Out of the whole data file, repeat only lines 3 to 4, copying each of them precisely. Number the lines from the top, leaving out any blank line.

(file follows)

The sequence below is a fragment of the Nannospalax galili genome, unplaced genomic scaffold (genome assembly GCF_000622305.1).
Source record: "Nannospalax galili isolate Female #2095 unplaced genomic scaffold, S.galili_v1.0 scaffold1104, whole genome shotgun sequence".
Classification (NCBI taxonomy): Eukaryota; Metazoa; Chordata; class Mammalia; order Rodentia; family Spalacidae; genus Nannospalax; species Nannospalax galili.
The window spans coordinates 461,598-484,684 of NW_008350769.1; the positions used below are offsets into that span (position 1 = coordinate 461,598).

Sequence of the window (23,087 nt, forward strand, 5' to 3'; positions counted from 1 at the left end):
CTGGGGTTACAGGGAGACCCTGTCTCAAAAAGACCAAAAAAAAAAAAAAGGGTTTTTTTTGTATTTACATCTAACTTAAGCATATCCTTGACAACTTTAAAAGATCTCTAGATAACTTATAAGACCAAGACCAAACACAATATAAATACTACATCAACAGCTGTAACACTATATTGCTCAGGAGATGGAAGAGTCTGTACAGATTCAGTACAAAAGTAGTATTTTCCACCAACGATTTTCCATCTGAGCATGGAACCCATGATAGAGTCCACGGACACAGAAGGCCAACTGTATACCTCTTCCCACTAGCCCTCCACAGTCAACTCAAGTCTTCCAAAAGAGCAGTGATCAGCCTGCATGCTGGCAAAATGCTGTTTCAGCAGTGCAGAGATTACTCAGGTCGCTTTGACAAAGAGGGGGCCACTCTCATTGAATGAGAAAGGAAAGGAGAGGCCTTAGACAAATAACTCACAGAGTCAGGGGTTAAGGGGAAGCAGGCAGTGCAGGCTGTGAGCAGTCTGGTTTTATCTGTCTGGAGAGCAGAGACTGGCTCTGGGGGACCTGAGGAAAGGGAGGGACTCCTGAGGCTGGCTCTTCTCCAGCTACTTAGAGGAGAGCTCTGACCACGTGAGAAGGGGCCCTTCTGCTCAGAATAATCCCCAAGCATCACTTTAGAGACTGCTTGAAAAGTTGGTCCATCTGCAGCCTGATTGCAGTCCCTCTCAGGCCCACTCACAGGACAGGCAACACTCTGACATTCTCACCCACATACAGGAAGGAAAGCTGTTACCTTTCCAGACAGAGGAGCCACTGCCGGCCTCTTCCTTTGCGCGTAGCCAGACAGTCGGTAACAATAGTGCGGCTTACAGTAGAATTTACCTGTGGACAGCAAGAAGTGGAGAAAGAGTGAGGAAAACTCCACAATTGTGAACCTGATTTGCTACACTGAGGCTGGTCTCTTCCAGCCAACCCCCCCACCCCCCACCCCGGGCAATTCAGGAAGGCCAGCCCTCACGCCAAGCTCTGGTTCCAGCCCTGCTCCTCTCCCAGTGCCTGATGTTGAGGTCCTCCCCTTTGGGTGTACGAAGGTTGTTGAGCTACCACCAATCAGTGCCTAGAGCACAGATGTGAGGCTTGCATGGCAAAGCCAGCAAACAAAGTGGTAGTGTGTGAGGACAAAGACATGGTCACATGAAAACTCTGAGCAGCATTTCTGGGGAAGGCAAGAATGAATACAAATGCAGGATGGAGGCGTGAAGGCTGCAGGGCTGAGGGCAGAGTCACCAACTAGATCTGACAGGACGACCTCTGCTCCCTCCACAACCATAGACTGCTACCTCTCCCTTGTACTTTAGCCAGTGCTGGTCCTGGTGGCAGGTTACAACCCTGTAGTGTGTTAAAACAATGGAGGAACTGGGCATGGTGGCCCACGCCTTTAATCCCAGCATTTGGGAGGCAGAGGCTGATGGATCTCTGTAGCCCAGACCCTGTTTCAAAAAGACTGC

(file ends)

Classification (NCBI taxonomy): Eukaryota; Metazoa; Chordata; class Mammalia; order Rodentia; family Spalacidae; genus Nannospalax; species Nannospalax galili.
The window spans coordinates 461,598-484,684 of NW_008350769.1; the positions used below are offsets into that span (position 1 = coordinate 461,598).